Don’t Let This Become a Habit

By Liz McBride

The bagpiper was filling the church with Scotland the Brave as my Dad and I prepared to follow him down the aisle. My Dad turned to me with his faint Scottish accent and said, “Well, good luck. Don’t let this become a habit.” 

I’d always heard that in order for anything to become a habit, you must do it 21 consecutive times. I incorporated this into my Change Management world by saying “Try XYZ for three weeks without changing your settings so you will develop a habit and better determine whether it’s working for you or not.” Every January 1st, I would re-instate my new exercise habit by going to the gym for 21 consecutive days (by day four, I couldn’t lift my leg to dress for the gym, so, this never quite worked).

My whole concept of how to create a habit was turned on its ear when I heard Nir Eyal, author of Hooked, speak at the Leadership Summit and say “21 days is bunk.” In order for behavior to become a habit, it must be done with little or no conscious thought. He went on to say, you must have two things to form a habit:

  1. Frequency - It has to be easily accessible and done often.
  2. Attitude change – you must have internal triggers, such as: routine, emotions, people, places, situations or your memory.

How many times have you checked your email since this morning? Do your pop-up alerts help feed your frequency? What is your internal trigger? Has it become routine? Are you fearful you’ll miss something important? Niyal said that people who are depressed check their emails more. Look, you’re fine! I bet I’ve checked my email the same number of times you answered above. We’re in this together!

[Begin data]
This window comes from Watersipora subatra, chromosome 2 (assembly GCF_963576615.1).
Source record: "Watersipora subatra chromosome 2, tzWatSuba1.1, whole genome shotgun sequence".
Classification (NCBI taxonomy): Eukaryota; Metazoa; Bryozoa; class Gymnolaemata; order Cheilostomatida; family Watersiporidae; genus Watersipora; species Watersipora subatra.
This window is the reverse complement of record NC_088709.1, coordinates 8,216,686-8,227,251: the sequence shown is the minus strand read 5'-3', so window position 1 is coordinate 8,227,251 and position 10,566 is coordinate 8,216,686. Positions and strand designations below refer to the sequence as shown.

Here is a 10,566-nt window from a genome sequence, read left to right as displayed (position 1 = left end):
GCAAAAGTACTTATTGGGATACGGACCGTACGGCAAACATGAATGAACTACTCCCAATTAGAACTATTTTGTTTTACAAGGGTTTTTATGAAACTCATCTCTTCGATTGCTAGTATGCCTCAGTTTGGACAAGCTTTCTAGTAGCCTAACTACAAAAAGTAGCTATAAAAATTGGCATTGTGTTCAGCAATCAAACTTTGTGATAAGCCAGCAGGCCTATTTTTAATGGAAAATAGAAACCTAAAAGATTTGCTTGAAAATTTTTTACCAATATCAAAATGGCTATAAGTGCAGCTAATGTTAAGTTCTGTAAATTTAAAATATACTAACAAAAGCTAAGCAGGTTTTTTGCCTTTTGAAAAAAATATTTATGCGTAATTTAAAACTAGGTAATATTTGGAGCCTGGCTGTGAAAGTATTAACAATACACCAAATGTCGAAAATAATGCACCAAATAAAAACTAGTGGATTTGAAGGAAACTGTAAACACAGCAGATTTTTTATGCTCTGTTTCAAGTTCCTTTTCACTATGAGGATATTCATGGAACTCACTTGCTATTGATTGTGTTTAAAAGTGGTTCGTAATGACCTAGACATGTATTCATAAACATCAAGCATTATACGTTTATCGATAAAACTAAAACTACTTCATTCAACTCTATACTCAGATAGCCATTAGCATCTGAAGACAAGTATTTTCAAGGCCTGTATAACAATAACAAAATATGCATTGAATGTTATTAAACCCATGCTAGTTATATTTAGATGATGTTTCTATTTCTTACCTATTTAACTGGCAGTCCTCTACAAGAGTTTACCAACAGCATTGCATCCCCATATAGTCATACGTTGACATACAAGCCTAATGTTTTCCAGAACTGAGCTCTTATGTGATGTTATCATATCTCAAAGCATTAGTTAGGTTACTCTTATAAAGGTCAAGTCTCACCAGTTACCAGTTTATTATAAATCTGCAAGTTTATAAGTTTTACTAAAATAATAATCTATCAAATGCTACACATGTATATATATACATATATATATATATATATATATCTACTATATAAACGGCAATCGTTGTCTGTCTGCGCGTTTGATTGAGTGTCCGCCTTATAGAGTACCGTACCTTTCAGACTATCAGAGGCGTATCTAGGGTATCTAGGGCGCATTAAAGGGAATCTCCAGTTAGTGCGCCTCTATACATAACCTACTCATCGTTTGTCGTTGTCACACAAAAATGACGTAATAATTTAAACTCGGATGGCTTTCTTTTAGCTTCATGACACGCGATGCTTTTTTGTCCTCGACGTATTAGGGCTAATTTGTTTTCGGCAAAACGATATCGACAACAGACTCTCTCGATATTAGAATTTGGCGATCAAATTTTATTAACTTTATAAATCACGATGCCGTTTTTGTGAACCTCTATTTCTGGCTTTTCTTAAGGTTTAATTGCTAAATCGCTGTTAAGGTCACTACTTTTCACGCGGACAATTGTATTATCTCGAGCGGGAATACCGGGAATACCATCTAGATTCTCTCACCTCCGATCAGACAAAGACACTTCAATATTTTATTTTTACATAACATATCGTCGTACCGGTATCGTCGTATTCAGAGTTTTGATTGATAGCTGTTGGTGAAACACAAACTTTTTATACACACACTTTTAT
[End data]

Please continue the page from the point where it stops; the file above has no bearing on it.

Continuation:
I was blaming my failure at consistent exercise by not reaching the magical 21st consecutive time. I now exercise three times a day, everyday, without fail (unless I’m traveling). My secret? I bought a personal trainer named Maddie. She’s a black lab. I look forward to long trail walks through the woods with her so I can mentally prepare for my day, get unstuck and think creatively. I came up with the idea for this blog by wondering if Maddie would ever get out of the habit of splashing through every creek she sees. The point is, Maddie requires the frequency, the trail is easily accessible from my house and it has become an emotional need of mine.

The My Work screen is Rhythm is perfect for cultivating habits as well. It’s a screen I access daily to see what Action Items, Comments, KPIs, or Priorities need my attention. I glance at my Week in Sync notes to make sure I am focusing on the priorities I said I would. My clients have said this screen is a game changer because it makes Rhythm into a daily prioritization tool rather than a weekly exercise. More importantly, the more you check it, the less depressed you are because you know you are kicking butt on your 13-week race

If you haven’t yet checked out My Work, I encourage you to do so! I promise, it’s easier than getting married 20 times or hiring a personal trainer who always smells like wet dog.

Executive Summary from Patrick Thean's book Rhythm



Liz McBride


Photo Credit: iStock by Getty Images